How Introverts Can Make the Most Out of Conferences

As some initial background all managers at the IRS receive Myers Briggs training as part of new manager training.  At the IRS I taught managerial training over 11 years to new managers.  I especially enjoyed training new managers as this helped  me to understand their perspective  and it kept me focused on the changing needs of new managers.  As a senior manager conducting the training I found it was not easy for me to step back into the shoes of a new manager, but by teaching this training and mentoring managers this helped me stay abreast of their needs.

Is it any surprise that the vast majority of new managers at the IRS tend to be introverts?  At the IRS the most common Myers Briggs personality type is an INTJ where the “I” stands for introvert.  For those wanting to know more about what these letters mean and the implications of these letters I refer you to the link above and to my book “The Servant Manager: 203 tips from the best places to work in America.”  Chapter 3 offers eleven tips associated with tuning into oneself with the vast majority focused on Myers Briggs type indicators for managers and their employees.  

If you are a strong introvert (I) or strong extrovert (E) you have very different ways in which you recharge your batteries A strong extrovert recharges his or her batteries in various ways including taking a class for example with yoga or cooking, attending and throwing parties and volunteering in a community group.   A strong introvert recharges his or her batteries by reading, gardening, drawing, painting, or hiking.  So when it comes to attending a conference this can be harder for introverts.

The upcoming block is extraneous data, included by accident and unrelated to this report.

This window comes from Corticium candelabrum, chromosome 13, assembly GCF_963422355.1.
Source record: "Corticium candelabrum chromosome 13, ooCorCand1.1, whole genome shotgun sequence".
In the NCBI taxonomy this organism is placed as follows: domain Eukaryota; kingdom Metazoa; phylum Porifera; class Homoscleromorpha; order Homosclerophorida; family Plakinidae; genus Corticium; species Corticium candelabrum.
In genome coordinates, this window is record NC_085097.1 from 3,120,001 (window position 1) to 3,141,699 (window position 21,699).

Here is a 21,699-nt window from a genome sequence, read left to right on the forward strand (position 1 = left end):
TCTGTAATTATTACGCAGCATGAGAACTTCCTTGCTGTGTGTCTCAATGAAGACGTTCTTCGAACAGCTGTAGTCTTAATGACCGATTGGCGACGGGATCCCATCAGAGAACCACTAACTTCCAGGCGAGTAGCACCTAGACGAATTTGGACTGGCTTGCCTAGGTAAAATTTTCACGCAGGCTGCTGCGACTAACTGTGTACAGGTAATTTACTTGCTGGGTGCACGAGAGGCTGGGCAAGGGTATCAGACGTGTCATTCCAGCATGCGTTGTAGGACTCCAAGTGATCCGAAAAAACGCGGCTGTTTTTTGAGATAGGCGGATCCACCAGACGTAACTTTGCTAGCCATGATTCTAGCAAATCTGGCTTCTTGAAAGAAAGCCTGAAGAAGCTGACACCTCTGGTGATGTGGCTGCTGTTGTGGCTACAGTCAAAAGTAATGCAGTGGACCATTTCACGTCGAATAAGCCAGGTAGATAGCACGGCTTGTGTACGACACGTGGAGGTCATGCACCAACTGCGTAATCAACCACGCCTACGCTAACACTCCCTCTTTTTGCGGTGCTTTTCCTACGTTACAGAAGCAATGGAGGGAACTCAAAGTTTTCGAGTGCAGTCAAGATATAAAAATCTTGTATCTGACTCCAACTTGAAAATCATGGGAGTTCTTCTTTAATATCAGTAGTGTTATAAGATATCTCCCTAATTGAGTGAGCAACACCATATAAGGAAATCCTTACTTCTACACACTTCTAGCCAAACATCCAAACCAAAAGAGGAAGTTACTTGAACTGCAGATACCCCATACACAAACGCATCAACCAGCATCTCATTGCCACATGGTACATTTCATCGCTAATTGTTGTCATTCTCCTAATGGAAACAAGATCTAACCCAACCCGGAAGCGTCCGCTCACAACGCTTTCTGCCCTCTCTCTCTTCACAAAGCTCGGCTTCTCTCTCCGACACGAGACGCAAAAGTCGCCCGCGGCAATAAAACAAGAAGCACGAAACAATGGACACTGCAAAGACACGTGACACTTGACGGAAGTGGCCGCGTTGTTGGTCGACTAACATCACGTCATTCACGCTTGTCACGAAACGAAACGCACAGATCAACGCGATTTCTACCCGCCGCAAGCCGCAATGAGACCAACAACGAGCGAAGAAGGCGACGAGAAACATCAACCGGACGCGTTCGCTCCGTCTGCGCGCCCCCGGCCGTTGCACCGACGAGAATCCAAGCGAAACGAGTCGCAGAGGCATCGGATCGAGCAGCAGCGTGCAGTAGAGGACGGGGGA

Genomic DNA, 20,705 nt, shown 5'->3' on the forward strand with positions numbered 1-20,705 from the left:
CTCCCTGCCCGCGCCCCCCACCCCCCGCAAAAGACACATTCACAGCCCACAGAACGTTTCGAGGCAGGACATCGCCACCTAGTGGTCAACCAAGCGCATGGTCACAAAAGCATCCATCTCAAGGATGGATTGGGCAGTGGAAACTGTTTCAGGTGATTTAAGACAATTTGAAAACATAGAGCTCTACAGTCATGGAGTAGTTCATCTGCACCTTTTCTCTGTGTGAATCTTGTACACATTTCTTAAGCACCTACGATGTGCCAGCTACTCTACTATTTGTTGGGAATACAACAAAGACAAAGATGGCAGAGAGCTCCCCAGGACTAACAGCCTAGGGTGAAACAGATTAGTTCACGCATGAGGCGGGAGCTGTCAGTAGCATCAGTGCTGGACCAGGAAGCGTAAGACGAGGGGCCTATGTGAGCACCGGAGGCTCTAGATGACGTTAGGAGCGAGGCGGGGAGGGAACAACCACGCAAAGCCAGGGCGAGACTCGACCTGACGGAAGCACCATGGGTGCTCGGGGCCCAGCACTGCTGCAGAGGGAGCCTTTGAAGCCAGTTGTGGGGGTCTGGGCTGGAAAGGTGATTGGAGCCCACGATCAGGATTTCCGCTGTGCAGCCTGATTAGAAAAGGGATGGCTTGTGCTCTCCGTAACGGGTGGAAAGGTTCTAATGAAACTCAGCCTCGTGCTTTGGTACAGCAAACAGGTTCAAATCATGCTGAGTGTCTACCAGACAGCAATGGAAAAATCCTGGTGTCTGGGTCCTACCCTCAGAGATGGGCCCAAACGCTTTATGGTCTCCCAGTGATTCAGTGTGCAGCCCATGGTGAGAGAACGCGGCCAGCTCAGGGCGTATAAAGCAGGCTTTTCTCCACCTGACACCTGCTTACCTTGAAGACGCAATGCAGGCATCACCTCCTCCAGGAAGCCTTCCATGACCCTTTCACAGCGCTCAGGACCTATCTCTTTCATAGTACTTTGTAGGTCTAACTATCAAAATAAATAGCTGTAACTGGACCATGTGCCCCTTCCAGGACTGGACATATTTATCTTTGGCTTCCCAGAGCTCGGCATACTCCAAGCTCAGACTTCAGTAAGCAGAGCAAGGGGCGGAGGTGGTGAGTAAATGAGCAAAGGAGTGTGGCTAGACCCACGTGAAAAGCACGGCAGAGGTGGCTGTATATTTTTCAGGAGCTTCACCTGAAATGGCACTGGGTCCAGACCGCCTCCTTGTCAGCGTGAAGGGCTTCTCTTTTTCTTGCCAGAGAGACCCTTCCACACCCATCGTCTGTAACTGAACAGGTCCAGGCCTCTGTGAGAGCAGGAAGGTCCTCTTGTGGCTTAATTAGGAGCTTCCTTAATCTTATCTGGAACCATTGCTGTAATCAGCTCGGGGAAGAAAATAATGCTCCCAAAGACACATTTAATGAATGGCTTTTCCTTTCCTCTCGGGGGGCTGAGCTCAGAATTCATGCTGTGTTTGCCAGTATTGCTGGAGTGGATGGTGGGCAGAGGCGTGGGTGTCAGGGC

I recently read an article entitled “How Introverts Can Make the Most of Conferences” from the Harvard Business Review written by Dana  Rousmaniere which inspired me to share my thoughts and what she had to say.

Some keys from her article based on an interview with Susan Cain are:

Attend conferences where you have a genuine interest in the topic so that you have something to talk to other attendees at breaks and gathering times.

Know yourself and whether you are best in the morning with coffee or in the evening with a glass of wine and work to your strengths.

If you meet with someone you truly enjoy you will enjoy learning from them.  We can learn something from everyone.

You can make a deal with yourself to meet “x” number of kindred spirits and then go back to your hotel room and watch a movie or TV, or read a book.

Go in armed with a few questions for others such as:

What do you like about the conference so far?

What did you think about what the last speaker had to say?

What do you like to do for fun?

Consider being a speaker.  If you are speaker others have something to speak with you about.  It also may help your career.  I know it has helped mine.

At some point you may need to simply state that you have to turn in, do some work yet this evening or make a similar polite exit.  That is fine to make a graceful exit.  There is no reason to feel guilty about this.  Everyone needs to call it a night at some point.

These are some of the ideas from the article.  The article hit home with me and my working with hundreds of managers as an instructor and as a mentor.  If you want to know more, check out the article and the links presented by the author.

 

 

 

 

About the author

Mike Gregory is a professional speaker, an author, and a mediator. You may contact Mike directly at mg@mikegreg.com and at (651) 633-5311. Mike has written 12 books (and co-authored two others) including his latest book, The Collaboration Effect: Overcoming Your Conflicts, and The Servant Manager, Business Valuations and the IRS, and Peaceful Resolutions that you may find helpful. [Michael Gregory, ASA, CVA, NSA, MBA, Qualified Mediator with the Minnesota Supreme Court]